Social Justice Reflection

  1. Do you have any new insights after the class experience concerning social justice?

In general, this class was incredibly eye-opening.  I think one of the most interesting and effective assignments was our cultural autobiographies in which we analyzed our own identities through various realms including gender, age, geographic location, socioeconomic status, and religion. I had never really sat down and analyzed different aspects of my identity, and specifically how my identity shapes my behaviors and attitudes in society. I think it’s important for students to be aware of not only their own identities, but also the identities and cultures of their peers. Furthermore, it’s also important for teachers to model empathy and teach students to see through different perspectives. By implementing lessons and activities centered around culture and identity, students will be more apt to seeing through a more empathetic lens.

  1. Do you have any new concerns about social justice?

I am an elementary educator, so my primary concerns would be how parents respond to my teaching practices or approaches to certain social justice topics. Many elementary parents may deem topics too sensitive or too inappropriate for their children to learn at such a young age. I want to be able to educate my students on certain injustices in the world, as well as ideas of identity and how that plays into how students view themselves and others in society. However, I also want to maintain a positive relationship with parents. I intend to find a balance between both, but many topics have ‘gray’ areas.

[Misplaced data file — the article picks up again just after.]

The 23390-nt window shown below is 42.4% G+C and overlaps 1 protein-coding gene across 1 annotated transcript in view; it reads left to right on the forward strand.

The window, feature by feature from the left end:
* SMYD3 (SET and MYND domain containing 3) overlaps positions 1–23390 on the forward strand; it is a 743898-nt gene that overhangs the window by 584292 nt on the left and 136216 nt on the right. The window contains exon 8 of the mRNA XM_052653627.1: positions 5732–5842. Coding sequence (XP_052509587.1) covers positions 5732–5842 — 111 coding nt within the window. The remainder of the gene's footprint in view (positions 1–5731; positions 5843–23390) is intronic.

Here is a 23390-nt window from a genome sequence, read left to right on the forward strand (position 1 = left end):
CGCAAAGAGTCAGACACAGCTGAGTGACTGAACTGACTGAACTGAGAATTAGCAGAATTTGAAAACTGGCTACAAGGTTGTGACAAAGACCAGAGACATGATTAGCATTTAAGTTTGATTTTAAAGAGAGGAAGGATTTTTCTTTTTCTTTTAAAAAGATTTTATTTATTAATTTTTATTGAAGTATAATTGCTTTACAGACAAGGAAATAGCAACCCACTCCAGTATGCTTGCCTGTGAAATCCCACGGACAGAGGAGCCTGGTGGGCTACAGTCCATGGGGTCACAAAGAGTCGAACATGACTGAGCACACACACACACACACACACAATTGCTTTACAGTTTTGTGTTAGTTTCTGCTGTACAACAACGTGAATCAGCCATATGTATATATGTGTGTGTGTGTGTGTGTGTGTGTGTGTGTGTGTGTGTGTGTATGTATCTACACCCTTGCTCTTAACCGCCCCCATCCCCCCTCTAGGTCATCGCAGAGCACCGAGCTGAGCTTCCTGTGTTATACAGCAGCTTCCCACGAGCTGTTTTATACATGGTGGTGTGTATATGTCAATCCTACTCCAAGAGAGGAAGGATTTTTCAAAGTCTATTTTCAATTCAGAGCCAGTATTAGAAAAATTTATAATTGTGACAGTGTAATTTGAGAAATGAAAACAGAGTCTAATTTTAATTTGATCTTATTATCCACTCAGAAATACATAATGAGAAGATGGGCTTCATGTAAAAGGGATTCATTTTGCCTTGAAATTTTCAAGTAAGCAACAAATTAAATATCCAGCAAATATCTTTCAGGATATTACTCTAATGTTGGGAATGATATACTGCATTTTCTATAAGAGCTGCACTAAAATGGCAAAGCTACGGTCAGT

1. What is your philosophy of integrating social justice in the classroom?

After taking this course, it is clear that integrating social justice into the classroom is imperative in order to have a respectful and safe classroom community. I believe that the most effective way to best equip students with the skills to be more empathetic and appreciate differences among others is for teachers to explicitly model that behavior. Teachers must actively seek opportunities for provide students with real-world, authentic experiences related to social justice.

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